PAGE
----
Interestingly, N. miersii has both low constitutive and induced defence and is the fastest growing plant among the six species studied (glasshouse observation). This is consistent with N. miersii’s low level of TPI activity (Figure 4A) [25], as high TPI activity has been shown to slow plant development and reduce fitness in N. attenuata [39]. In addition the level of constitutive and induced defence compounds, such as nicotine, nornicotine, caffeoylputrescine and HGL-DTG were very low in N. miersii [25]. This is consistent with the hypothesis that this species may have evolved a high growth - low defence strategy. Indeed under low herbivore pressure, selection on plants will favour a high competitive ability, such as that provided by high growth rate [40,41]. Although little is known about the herbivore composition of its natural habitat, we predict that N. miersii has lost its induced defence against M. sexta due to low herbivore pressure, or an exceptionally high level of intra-specific competition. Thus, the variation of induced defences among Nicotiana species is thought to result from differences in their natural histories and selection pressures. Taken together, our data show that one HAE can induce different defence responses among closely related species at all different levels. This indicates that induced defences can evolve rapidly in Nicotiana. Indeed, even within the species of N. attenuata, two genotypes showed different OS Ms induced early defence signalling [42]. The analysis of large numbers of N. attenuata isolates collected from different natural populations also suggested that OS Ms induced JA and JA-Ile levels were indeed variable but largely followed a Gaussian distribution within N. attenuata (Additional file 2 and Li. et al. Submitted). However, the inter-species variations that were found in this study are much greater than intra-species variation, at least at the level of OS Ms induced JA and JA-Ile levels (Additional file 2).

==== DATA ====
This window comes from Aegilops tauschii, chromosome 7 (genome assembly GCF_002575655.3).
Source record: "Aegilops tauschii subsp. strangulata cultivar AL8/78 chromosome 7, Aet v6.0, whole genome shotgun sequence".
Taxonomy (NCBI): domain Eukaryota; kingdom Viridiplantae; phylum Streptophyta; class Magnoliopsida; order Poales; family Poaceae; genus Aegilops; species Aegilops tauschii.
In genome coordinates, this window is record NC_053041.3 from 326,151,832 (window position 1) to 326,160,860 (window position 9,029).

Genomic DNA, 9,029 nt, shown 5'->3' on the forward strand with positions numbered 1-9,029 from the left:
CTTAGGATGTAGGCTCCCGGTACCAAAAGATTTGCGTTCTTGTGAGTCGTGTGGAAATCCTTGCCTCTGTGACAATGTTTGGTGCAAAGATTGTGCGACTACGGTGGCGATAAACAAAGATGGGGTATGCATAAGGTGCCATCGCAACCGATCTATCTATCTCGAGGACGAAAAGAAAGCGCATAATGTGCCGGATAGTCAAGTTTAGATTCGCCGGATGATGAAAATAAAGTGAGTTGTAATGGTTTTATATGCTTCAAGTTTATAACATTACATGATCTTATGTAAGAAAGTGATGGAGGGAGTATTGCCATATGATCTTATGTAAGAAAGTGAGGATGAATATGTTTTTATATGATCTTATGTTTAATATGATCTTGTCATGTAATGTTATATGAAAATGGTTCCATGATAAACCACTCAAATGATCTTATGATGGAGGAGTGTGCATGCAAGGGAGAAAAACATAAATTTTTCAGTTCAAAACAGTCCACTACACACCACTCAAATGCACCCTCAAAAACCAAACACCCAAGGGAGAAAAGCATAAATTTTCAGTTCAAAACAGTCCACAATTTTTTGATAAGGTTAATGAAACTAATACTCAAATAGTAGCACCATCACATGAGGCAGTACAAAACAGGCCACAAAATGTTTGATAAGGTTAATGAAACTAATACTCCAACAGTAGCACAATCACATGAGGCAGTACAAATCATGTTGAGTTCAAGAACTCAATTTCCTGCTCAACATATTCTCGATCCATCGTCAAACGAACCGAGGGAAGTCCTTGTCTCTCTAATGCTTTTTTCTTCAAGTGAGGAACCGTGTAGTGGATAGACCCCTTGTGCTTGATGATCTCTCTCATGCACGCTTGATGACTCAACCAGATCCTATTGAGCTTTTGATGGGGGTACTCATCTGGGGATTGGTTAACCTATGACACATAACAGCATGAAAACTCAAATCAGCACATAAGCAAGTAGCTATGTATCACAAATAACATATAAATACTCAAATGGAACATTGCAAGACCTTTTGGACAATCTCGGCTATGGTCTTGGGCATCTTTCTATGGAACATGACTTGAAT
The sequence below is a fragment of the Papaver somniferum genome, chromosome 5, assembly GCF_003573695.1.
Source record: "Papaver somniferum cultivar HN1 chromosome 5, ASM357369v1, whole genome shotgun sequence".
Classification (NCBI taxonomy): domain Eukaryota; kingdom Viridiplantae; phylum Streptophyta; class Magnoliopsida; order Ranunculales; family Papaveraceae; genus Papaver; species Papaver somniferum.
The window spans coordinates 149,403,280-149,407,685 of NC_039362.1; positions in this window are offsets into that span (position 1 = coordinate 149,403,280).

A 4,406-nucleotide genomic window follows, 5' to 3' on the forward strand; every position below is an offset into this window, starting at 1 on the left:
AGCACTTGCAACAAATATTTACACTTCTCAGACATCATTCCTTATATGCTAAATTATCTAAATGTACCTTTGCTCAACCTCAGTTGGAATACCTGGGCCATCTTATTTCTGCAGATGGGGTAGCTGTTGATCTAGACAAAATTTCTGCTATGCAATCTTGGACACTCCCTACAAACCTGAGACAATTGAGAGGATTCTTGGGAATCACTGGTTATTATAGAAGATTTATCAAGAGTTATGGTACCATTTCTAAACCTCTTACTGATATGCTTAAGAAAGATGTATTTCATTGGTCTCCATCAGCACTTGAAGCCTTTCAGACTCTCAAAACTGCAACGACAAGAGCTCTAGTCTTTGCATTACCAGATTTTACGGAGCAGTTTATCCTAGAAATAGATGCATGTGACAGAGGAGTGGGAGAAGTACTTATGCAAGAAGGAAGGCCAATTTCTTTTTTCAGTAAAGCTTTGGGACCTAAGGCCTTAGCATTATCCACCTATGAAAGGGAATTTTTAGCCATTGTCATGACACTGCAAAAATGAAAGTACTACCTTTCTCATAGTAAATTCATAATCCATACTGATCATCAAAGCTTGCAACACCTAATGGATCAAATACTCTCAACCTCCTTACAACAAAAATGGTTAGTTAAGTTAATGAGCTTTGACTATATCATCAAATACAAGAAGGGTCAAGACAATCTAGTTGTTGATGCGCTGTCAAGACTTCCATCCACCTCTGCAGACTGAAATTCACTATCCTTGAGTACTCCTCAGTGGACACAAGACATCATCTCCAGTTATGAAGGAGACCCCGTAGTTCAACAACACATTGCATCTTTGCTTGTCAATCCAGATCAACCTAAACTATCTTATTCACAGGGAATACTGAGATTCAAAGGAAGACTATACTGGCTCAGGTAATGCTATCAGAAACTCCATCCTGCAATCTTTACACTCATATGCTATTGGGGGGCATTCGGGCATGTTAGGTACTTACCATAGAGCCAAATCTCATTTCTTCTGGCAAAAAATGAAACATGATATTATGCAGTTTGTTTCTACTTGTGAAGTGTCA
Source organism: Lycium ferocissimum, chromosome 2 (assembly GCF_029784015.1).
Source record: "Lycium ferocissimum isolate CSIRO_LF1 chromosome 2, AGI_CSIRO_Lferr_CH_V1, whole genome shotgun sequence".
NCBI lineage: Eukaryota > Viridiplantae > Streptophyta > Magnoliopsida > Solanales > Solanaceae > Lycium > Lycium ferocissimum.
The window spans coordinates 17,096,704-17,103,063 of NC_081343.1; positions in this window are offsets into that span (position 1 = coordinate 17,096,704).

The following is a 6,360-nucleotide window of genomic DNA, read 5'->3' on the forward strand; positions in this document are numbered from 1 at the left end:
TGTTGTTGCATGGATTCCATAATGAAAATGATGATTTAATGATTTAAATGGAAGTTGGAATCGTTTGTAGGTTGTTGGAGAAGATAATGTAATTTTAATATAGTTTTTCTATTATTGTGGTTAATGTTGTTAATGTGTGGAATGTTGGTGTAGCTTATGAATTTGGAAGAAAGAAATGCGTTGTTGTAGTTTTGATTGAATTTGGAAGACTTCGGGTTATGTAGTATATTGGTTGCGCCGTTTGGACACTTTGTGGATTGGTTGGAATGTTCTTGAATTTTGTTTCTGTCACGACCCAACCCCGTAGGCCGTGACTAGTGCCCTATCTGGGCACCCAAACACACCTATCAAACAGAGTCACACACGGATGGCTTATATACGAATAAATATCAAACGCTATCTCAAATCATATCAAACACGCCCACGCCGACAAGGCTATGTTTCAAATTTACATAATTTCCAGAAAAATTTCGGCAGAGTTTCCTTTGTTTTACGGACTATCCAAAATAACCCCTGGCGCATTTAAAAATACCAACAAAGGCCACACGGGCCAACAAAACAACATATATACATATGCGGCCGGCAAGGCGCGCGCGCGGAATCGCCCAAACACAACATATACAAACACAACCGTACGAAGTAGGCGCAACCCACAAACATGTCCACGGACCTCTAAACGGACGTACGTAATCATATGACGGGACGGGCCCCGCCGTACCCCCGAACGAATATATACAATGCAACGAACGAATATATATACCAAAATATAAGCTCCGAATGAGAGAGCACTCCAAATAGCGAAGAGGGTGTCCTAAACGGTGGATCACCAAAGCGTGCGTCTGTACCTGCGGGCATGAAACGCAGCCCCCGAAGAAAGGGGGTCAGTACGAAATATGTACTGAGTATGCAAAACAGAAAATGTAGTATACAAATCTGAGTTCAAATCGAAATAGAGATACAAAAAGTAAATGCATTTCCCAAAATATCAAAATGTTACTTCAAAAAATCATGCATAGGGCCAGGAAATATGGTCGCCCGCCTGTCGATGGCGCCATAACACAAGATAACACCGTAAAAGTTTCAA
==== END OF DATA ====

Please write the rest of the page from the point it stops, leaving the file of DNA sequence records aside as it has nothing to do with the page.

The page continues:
Does one induced defence affect insect herbivores differently?

In Nicotiana spp., while C18:3-Glu induced defences negatively affected the growth of both M. sexta and S. littoralis; the other two HAEs could only reduce the growth rate of S. littoralis (Figures 5 and 6). This may be due to differences in the susceptibility of the specialist M. sexta and generalist S. littoralis to induced plant defences. Because of the long co-evolutionary history between specialists and their hosts, specialists are more able to tolerate and detoxify their host’s defence compounds than generalists [20]. Therefore it is likely that while many different induced defence responses can affect the growth rate of S. littoralis, the growth rate of M. sexta can only be affected by specific, or combinations of specific, defence traits. This hypothesis is supported by the correlation between the induction of TPI (a specialised Nicotiana defence trait) and the increased efficacy of defence against M. sexta and S. littoralis. The multiple-domain TPI gene has been shown to be specific to the Nicotiana genus and it is reasonable to posit that it evolved as a consequence of a plant-insect arms race [43,44]. The induced resistance to M. sexta shown by C18:3-Glu treated N. attenuata and N. pauciflora was correlated with induced TPI activity (Figures 4A and 5) indicating that induction of TPI might be necessary (but not sufficient) to reduce the growth of M. sexta. However species such as N. obtusifolia showed induced resistance to S. littoralis but did not show TPI activity after elicitation with OS Ms and OS Sl (Figures 5 and 6). This suggests that TPI induction is not required to reduce the growth rate of S. littoralis. In summary our data suggests that same induced defence response affects specialist and generalist insect herbivores differently.